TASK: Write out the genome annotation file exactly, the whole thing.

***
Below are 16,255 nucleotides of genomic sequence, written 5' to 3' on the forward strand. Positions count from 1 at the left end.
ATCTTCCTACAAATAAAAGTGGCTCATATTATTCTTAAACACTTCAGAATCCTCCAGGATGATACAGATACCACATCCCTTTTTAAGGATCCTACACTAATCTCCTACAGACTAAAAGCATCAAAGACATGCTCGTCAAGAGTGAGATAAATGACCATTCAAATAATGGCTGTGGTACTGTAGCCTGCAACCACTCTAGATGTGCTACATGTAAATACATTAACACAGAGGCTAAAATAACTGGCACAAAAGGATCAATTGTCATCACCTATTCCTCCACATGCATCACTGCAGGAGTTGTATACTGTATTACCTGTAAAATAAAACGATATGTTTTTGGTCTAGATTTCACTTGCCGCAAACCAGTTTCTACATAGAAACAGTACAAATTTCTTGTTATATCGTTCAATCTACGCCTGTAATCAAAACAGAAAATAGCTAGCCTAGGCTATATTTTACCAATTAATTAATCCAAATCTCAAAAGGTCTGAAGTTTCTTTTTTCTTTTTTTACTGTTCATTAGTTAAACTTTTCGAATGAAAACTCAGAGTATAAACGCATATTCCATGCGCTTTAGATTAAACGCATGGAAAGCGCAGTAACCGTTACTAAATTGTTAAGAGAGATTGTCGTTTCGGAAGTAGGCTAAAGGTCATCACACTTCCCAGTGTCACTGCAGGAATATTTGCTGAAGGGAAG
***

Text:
Below are 16,255 nucleotides of genomic sequence, written 5' to 3' on the forward strand. Positions count from 1 at the left end.
ATCTTCCTACAAATAAAAGTGGCTCATATTATTCTTAAACACTTCAGAATCCTCCAGGATGATACAGATACCACATCCCTTTTTAAGGATCCTACACTAATCTCCTACAGACTAAAAGCATCAAAGACATGCTCGTCAAGAGTGAGATAAATGACCATTCAAATAATGGCTGTGGTACTGTAGCCTGCAACCACTCTAGATGTGCTACATGTAAATACATTAACACAGAGGCTAAAATAACTGGCACAAAAGGATCAATTGTCATCACCTATTCCTCCACATGCATCACTGCAGGAGTTGTATACTGTATTACCTGTAAAATAAAACGATATGTTTTTGGTCTAGATTTCACTTGCCGCAAACCAGTTTCTACATAGAAACAGTACAAATTTCTTGTTATATCGTTCAATCTACGCCTGTAATCAAAACAGAAAATAGCTAGCCTAGGCTATATTTTACCAATTAATTAATCCAAATCTCAAAAGGTCTGAAGTTTCTTTTTTCTTTTTTTACTGTTCATTAGTTAAACTTTTCGAATGAAAACTCAGAGTATAAACGCATATTCCATGCGCTTTAGATTAAACGCATGGAAAGCGCAGTAACCGTTACTAAATTGTTAAGAGAGATTGTCGTTTCGGAAGTAGGCTAAAGGTCATCACACTTCCCAGTGTCACTGCAGGAATATTTGCTGAAGGGAAG